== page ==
Big East schools compete in Division I in basketball and Olympic sports. Football members of the conference participate in Division I FBS. Notre Dame remains an FBS independent, while Georgetown and Villanova have Division I FCS (formerly I-AA) football programs. Georgetown football competes in the Patriot League. Villanova competed in the Atlantic 10 through the 2006 season, but along with all other members of the A-10 football conference joined the new football conference launched by the Colonial Athletic Association in 2007. In September 2010, in the wake of a Division I realignment that affected a number of conferences around the country, the Big East extended an invitation to Villanova to become a football member. The school is currently considering the offer, which would require the school to substantially expand its entire athletic program, as well as expand its stadium to meet FBS requirements or find another suitable venue in the Philadelphia area.

The eight schools that play football in the conference are all state-supported (or in the case of Pittsburgh, state-related) with the exception of Syracuse (a private but secular institution), whereas the eight schools that do not play football in the conference are all affiliated with the Catholic Church.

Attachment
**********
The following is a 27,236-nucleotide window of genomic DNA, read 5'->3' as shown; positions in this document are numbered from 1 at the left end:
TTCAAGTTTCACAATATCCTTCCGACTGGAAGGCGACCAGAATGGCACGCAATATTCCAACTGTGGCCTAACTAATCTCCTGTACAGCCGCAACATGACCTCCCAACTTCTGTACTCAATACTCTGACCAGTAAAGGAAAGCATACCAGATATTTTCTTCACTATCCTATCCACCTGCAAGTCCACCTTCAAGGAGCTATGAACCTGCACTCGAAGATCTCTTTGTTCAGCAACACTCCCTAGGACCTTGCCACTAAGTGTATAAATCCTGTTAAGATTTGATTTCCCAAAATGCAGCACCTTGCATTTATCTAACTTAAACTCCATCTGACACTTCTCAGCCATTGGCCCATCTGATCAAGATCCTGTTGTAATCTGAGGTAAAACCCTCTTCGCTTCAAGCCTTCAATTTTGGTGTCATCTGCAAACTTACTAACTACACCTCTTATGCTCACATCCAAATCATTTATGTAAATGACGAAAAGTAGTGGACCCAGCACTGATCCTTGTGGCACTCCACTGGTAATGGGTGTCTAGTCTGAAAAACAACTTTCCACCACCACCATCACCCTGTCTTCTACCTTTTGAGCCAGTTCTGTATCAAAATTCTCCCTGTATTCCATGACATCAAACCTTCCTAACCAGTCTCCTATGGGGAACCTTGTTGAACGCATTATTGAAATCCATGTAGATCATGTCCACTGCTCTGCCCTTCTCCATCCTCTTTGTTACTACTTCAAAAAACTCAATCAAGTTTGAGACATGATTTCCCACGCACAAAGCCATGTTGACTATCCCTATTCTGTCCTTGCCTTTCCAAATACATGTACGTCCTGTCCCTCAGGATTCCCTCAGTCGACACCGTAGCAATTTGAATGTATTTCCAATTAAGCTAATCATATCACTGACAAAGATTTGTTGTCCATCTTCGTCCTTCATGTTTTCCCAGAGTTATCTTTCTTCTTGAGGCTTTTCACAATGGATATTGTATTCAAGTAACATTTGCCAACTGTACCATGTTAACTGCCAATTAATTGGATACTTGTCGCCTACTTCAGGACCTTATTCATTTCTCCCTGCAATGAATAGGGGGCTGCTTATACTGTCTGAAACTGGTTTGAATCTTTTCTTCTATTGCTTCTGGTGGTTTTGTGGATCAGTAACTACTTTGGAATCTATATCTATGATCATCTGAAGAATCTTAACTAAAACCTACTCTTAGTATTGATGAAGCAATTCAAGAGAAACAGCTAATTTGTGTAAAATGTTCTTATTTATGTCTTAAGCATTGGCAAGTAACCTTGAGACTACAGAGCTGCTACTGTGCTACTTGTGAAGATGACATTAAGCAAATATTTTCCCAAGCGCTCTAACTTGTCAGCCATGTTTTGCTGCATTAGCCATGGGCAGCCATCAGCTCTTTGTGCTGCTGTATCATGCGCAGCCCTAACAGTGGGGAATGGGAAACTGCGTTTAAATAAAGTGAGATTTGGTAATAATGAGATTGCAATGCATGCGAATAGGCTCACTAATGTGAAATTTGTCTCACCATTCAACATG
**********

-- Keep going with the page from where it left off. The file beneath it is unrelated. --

Beginning in 2010, the Big East sponsored a men's lacrosse league with Georgetown, Notre Dame, Providence, Rutgers, St. John’s, Syracuse and Villanova participating.

Texas Christian University will join the conference as an all-sports member beginning in the 2012–2013 academic year.

Big East Members

Big East Tournament

After being held in Providence, Hartford, and Syracuse in its first three years, the conference tournament moved to its seemingly permanent home, Madison Square Garden in New York, in 1983. The tournament has been held there ever since, and will be held there at least through 2011.

Big East Tournament tickets are sold on a per-session basis; you do not need to buy a booklet for the entire tournament. Prices escalate as the tournament progresses; first round tickets are cheap, championship game tickets are not. 2006 marked the first time the entire tournament was sold out to the member schools without a public sale.

If you can't procure your tickets in advance, you'll be buying on the street. Most Big East schools are within driving distance of New York, and teams like Connecticut, Syracuse, St. John's, and Notre Dame have huge fan bases in New York City. Therefore, tickets to the semifinals and championship can be hard to find, depending on who is playing. As with any basketball tournament, if you're buying on the street we recommend buying tickets early, as soon as you find a price you're willing to pay.

Keep in mind that some schools do not qualify for the conference tournament; many fans from these schools will not be using their tickets.

Big East Tournament Dates

big_east_teams.jpg The Big East Tournament is always held in early March, and runs from Wednesday afternoon through Saturday night's championship. The tournament is always contested at Madison Square Garden in New York.

2008 - March 13-16

2009 - March 12-15

2010 - March 11-14

2011 - March 10-13

2012 - March 8-11